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It Is Well With My Soul

A Homily for Trinity XII

August 30, 2020

All Saints Anglican Church, Prescott, AZ

Text: Mark 7:31-37

Let the words of my mouth and the meditation of our hearts be always acceptable in thy sight, O Lord our strength and our redeemer. Amen.

“He has done all things well.” Mark 7:37

On November 30, 1873 Horatio G. Spafford received the following message from his wife: “Saved alone, what shall I do?” Spafford was a successful businessman, lawyer, and devoted Christian from Chicago. He, his wife, and four daughters had intended to travel to Europe onboard the French ocean liner Ville du Havre, but a business obligation kept him behind. So, the rest of his family went ahead and he would take another ship a few days later.

On November 21, 1873 the a Scottish ship, the Loch Earn hit the Ville du Havre and within twelve minutes the ocean liner sunk. 226 people perished, including the four Spafford children. Amidst this horror Horatio’s wife Anna managed to cling to a board and her life was spared. Nine days after the ship sunk, she made it safely England where she sent that message to her husband: “saved alone, what shall I do?”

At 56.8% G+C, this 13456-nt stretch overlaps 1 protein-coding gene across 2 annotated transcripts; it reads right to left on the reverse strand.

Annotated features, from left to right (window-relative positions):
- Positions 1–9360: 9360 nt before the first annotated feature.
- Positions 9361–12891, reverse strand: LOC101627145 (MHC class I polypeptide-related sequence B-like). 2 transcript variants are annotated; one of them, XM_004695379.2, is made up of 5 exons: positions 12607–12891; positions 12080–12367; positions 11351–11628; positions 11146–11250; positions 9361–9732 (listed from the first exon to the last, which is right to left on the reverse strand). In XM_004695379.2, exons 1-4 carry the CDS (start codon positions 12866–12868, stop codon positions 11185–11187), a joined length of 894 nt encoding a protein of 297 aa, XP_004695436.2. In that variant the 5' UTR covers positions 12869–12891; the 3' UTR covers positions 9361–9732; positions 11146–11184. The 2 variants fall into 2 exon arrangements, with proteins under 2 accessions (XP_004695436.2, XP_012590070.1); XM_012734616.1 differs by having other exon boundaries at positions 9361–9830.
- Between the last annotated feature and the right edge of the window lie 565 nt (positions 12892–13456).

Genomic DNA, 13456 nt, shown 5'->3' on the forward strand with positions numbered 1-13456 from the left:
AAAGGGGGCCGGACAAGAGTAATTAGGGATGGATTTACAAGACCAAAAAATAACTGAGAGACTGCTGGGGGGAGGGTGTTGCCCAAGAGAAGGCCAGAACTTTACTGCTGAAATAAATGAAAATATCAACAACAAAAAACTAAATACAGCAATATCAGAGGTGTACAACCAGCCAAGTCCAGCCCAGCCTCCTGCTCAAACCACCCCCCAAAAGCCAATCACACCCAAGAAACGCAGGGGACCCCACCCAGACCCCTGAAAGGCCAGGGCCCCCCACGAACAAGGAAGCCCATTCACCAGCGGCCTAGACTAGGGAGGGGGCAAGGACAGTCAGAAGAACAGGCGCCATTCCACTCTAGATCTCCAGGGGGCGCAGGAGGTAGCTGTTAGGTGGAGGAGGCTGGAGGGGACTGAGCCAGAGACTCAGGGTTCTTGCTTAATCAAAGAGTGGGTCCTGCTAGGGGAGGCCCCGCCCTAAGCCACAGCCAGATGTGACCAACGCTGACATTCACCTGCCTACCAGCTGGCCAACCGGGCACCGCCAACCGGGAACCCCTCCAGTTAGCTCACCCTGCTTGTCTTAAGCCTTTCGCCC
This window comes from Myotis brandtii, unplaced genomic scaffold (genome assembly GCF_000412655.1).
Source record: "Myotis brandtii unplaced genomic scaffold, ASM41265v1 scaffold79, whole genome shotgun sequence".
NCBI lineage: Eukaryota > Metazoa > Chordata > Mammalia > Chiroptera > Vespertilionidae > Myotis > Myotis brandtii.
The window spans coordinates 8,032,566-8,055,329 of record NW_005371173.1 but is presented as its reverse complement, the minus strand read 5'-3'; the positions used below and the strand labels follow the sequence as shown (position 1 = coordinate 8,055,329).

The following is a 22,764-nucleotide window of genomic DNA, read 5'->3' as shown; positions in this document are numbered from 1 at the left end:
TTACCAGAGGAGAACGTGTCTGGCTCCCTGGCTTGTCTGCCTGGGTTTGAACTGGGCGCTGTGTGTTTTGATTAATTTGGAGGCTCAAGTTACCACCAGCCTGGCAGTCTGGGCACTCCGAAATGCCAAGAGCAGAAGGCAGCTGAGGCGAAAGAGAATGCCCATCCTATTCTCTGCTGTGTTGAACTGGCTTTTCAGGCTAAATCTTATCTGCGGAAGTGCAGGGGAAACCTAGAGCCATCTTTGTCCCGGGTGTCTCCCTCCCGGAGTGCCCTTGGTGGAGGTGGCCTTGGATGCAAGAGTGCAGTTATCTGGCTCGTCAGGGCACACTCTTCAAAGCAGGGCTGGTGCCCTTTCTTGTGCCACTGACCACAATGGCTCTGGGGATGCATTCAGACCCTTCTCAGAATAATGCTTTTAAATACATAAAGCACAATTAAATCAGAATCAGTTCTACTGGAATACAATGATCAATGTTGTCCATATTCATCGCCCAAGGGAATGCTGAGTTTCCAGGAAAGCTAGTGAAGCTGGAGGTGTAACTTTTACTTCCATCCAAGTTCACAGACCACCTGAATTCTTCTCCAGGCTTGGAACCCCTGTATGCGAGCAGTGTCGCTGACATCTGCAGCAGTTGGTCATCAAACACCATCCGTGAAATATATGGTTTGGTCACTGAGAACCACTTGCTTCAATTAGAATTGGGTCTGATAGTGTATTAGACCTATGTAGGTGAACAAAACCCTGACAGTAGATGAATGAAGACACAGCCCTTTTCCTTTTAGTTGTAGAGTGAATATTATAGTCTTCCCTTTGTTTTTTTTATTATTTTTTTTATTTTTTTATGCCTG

Upon receiving the message Horatio rushed to take the next ship he could to meet his wife in England. On the crossing the captain of the ship which Horatio was traveling upon pulled him into his cabin and informed him that they were crossing the spot where his four daughters had died. It was over there that Spafford penned the lines to the much beloved hymn:

When peace, like a river, attendeth my way, /When sorrows like sea billows roll;/ Whatever my lot, Thou hast taught me to say,/

It is well, it is well with my soul.

It is well with my soul.

The crowd was astonished beyond measure, saying

“He has done all things well.”

It is easy to marvel at what God has done when he does the things we want him to, but we confess and believe that God is good, and loving, and sovereign, this does not change, whether the sun is shining or when sorrow like seas billows rolls.

When the thunder claps and the waters rage can you sing with Mr. Spafford – that it is well with your souls? Do you trust God’s goodness when you cannot see the light at the end of the tunnel?

I suspect we have all had those restless nights, those nights when fear or sorrow fills the pits in our stomach, when we don’t know how God will bring us through. In those hours where it almost seems as though death has come early for us, and yet, our heart still beats, and air continues to fills our lungs, but nothing seems to matter. Nothing has taste any more, we feel there is no joy in life.